Eminem is a walking contradiction, at once meticulous and utterly messy, both in character and in lyric. His politics are complicated, his rhymes often puzzling. The illustrious Marshall Mathers has without a doubt left behind a prickly portfolio that ranges from aggravating dark male anger to poppy bops to at times mind-bending twists of verse. He is, by most measures, one of the greatest and most problematic hip-hop artists of his era.
Eminem has since more or less fallen out of the zeitgeist, nowadays reserved for workout playlists and the occasional surprise appearance on shuffle. In “Walk on Water,” the new prelude to his upcoming album Revival, Eminem wants us to know he’s well aware of his tumble down into irrelevance, but that he’s not satisfied with it. The new ballad — moreso a sneak peek for Revival than a true, standalone single — doesn’t sound a whole lot like Eminem. There’s no playful twang or aggressive sharpness. Instead, subdued and somber, Eminem reflects on the artistic pressures of his legacy against the noise of tearing paper and a simple piano in place of a beat. The song’s pensive tempo is, as many have pointed out, much more Macklemore than Marshall, in an unsettling way.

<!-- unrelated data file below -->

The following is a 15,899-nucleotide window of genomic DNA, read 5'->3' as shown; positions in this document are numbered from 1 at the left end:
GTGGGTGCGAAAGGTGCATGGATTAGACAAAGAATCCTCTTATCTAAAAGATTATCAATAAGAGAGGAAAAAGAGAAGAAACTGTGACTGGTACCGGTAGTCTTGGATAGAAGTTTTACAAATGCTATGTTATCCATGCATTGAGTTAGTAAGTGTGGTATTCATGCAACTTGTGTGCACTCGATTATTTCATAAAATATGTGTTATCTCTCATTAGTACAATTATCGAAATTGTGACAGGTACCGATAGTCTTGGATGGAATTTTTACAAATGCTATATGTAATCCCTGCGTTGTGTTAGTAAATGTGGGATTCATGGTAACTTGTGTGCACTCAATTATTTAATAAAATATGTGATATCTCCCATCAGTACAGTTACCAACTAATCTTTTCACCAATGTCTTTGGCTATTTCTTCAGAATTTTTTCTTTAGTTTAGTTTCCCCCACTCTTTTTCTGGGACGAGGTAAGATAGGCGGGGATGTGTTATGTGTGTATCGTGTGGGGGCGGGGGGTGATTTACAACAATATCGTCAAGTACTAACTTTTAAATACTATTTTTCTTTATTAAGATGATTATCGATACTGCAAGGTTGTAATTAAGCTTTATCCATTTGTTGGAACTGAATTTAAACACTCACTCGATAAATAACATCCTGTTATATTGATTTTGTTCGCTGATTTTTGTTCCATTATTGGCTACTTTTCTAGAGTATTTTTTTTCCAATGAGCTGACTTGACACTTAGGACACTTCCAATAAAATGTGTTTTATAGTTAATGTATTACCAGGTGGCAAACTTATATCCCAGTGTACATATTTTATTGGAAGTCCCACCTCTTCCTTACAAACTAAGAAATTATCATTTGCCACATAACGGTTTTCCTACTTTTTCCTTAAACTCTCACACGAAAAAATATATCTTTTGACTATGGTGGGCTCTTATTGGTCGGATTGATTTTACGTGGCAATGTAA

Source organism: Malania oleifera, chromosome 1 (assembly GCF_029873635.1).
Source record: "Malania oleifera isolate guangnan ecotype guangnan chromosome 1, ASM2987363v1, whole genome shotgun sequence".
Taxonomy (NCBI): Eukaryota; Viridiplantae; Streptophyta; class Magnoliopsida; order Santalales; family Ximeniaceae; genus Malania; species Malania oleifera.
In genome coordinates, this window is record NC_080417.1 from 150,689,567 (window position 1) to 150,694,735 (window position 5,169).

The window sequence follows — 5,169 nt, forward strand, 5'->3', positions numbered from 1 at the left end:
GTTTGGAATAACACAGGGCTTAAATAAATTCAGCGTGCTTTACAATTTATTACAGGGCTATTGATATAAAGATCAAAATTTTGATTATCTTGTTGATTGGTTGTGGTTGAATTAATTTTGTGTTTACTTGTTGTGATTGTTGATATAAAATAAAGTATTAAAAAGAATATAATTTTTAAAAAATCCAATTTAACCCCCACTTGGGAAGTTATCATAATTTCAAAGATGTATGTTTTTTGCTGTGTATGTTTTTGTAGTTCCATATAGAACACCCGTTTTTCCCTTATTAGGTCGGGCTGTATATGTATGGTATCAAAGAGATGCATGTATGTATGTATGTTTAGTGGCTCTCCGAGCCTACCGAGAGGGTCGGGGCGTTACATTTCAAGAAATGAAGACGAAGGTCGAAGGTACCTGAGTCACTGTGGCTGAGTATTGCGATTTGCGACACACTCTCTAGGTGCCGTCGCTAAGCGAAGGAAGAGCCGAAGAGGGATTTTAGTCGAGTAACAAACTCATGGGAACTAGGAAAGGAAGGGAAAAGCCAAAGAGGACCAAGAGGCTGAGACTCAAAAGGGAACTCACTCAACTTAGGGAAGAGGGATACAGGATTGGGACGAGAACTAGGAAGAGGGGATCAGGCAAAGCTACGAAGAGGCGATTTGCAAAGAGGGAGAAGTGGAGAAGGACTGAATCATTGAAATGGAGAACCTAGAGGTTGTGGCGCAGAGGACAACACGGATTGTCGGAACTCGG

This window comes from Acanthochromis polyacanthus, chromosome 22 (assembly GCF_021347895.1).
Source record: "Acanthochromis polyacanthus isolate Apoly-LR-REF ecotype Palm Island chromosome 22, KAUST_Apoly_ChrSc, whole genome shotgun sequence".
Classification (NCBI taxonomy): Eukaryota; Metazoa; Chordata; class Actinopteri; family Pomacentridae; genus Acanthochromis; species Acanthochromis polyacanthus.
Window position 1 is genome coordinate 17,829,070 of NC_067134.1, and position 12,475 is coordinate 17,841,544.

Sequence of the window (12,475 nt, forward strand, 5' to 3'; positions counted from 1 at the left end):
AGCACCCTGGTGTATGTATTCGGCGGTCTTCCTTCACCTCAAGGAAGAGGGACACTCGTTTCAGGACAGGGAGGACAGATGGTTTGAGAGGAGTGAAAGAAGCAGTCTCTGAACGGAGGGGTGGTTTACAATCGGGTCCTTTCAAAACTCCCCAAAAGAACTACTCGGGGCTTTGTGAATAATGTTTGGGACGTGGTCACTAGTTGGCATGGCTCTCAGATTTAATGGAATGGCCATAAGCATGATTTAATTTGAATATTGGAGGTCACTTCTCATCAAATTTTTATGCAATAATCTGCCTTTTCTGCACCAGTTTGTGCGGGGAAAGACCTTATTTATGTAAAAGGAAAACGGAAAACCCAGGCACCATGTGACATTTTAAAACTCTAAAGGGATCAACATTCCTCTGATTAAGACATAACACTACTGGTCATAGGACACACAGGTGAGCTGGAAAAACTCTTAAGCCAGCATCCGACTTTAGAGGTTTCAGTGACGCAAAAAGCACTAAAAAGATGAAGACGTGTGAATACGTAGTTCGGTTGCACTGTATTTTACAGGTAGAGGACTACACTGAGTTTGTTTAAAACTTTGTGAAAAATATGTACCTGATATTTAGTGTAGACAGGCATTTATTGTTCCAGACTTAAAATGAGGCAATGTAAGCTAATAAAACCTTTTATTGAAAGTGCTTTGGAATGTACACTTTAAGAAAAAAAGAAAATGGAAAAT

If not for Beyoncé’s gracefully tapered hook, the track would be exceptionally boring, both lyrically and musically. If “Walk on Water” is meant to introduce the new tone and artistic tension of Revival, then we may be gearing up for a softer, more mellow Eminem, albeit not a particularly interesting one. There isn’t need for alarm, though: The song’s outro ever briefly teases at the familiar cockiness of Slim Shady (“But as long as I got a mic, I’m godlike/So me and you are not alike/Bitch, I wrote ‘Stan’”), alluding to the possibility of conflict rather than sheer contemplation in Eminem’s upcoming work.
Artists who outlast their prime tend to either gracefully fade out of relevance, blunder loudly enough to undermine their previous success or — on rare occasion — make a glorious comeback. Eminem is, laudably, aware of the crossroads he’s approaching, particularly at this exact political moment. How he chooses to exist in it is still to be seen.
Pegah Moradi is a junior in the College of Arts and Sciences. She can be reached at [email protected]